Council to Consider Proclamation Opposing War With Iraq

Times Staff Writer

Following Chicago, Detroit and dozens of other cities across the country, a coalition of six Los Angeles City Council members introduced a measure Friday urging their colleagues to officially oppose a war against Iraq.

Councilman Eric Garcetti, who worked behind the scenes for days to muster support for the antiwar proclamation, initiated the effort. Although Garcetti said that a few of his 13 colleagues questioned whether it was appropriate for the council to get involved, he found enough allies to force a vote.

In addition to Garcetti, council members Ruth Galanter, Cindy Miscikowski, Ed Reyes, Nate Holden and Jan Perry signed the antiwar motion Friday. Councilman Nick Pacheco also has indicated that he would support the Garcetti motion.

Councilman Tom LaBonge, meanwhile, introduced a competing measure that called on President Bush to initiate a war only after diplomatic measures have failed. The council’s Rules, Elections and Intergovernmental Relations Committee will take up both measures Wednesday before sending the motions to the full council.


“I think everyone felt that time was of the essence,” Garcetti said. “We are very close to war and it’s important to make sure tens of thousands of Angelenos who signed antiwar petitions and who have been demonstrating out on the streets have their views represented.”

But Councilman Jack Weiss said the council should spend its time ensuring that the city is safe against a possible terrorist attack, not taking votes on issues over which it has no control.

“I wouldn’t support Eric’s or Tom’s motion,” Weiss said. “It’s not the sort of work we should be doing.”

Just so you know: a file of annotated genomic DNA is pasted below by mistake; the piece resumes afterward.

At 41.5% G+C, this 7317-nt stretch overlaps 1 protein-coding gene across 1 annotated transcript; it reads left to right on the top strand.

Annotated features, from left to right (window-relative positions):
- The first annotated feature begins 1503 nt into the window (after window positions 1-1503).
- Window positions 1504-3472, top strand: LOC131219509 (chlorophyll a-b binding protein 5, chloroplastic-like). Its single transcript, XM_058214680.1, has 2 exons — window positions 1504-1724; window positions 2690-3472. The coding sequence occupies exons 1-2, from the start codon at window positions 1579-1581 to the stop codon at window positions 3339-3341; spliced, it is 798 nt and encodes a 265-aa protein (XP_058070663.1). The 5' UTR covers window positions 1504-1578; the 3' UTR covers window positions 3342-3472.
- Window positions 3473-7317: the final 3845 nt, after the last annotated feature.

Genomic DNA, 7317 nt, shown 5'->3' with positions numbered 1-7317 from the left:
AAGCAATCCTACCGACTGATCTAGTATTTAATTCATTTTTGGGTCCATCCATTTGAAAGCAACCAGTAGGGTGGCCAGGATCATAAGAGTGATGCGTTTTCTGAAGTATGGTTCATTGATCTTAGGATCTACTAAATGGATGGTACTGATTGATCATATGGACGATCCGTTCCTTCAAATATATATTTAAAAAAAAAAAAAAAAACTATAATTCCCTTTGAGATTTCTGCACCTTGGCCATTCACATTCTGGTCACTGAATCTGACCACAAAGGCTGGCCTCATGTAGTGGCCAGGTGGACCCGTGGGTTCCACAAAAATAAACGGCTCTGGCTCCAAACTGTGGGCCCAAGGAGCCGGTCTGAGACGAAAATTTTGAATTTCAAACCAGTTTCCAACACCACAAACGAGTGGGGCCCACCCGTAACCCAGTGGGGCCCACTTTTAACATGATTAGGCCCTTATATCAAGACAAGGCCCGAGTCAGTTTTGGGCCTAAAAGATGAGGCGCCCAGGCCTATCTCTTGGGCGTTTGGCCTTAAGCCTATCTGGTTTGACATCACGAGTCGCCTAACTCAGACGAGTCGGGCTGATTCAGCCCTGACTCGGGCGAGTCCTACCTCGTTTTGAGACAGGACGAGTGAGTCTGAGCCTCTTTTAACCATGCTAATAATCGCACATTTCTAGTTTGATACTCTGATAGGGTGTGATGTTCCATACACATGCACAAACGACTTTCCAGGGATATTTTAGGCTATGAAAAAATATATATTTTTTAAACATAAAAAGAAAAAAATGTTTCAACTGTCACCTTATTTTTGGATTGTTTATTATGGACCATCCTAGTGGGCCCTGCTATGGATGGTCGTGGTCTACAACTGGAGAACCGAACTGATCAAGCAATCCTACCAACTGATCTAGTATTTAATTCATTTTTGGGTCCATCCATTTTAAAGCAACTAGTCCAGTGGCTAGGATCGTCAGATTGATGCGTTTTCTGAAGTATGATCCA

Other council members said it is important for Los Angeles to send a clear message about the war to the White House.

LaBonge said that although he opposes war, he does not ask the council to oppose the option outright. “The United States should make every effort to work within the United Nations framework and leave war as an option of last resort,” LaBonge wrote in his motion, which is supported by council members Janice Hahn and Dennis Zine. His motion also expresses “unconditional support” for U.S. troops.

“War is a horrible thing,” LaBonge said. “I as an American do not want to see war. Many of people in our city are very concerned.... We need to make sure that we, as a city, are sending the right message.”

Miscikowski said she opposes the war as “an issue of conscience. The U.S. should not move unilaterally against Iraq.”

If Los Angeles votes to oppose the war, it will be the largest U.S. city to do so. More than 65 local governments have adopted similar antiwar measures.


“What we are asking is for people to stop and take a deep breath,” Garcetti said. “Let’s not rush into war.” He expressed concern that the Bush administration planned to use nuclear weapons against Iraq.

“War in Iraq would take the lives of untold Iraqis, the vast majority would be noncombatants,” Garcetti wrote in his motion.

He added: “Our unquestionable pride in and support for the men and women of the Armed Services prevents us from supporting their deaths in an unjustified war.”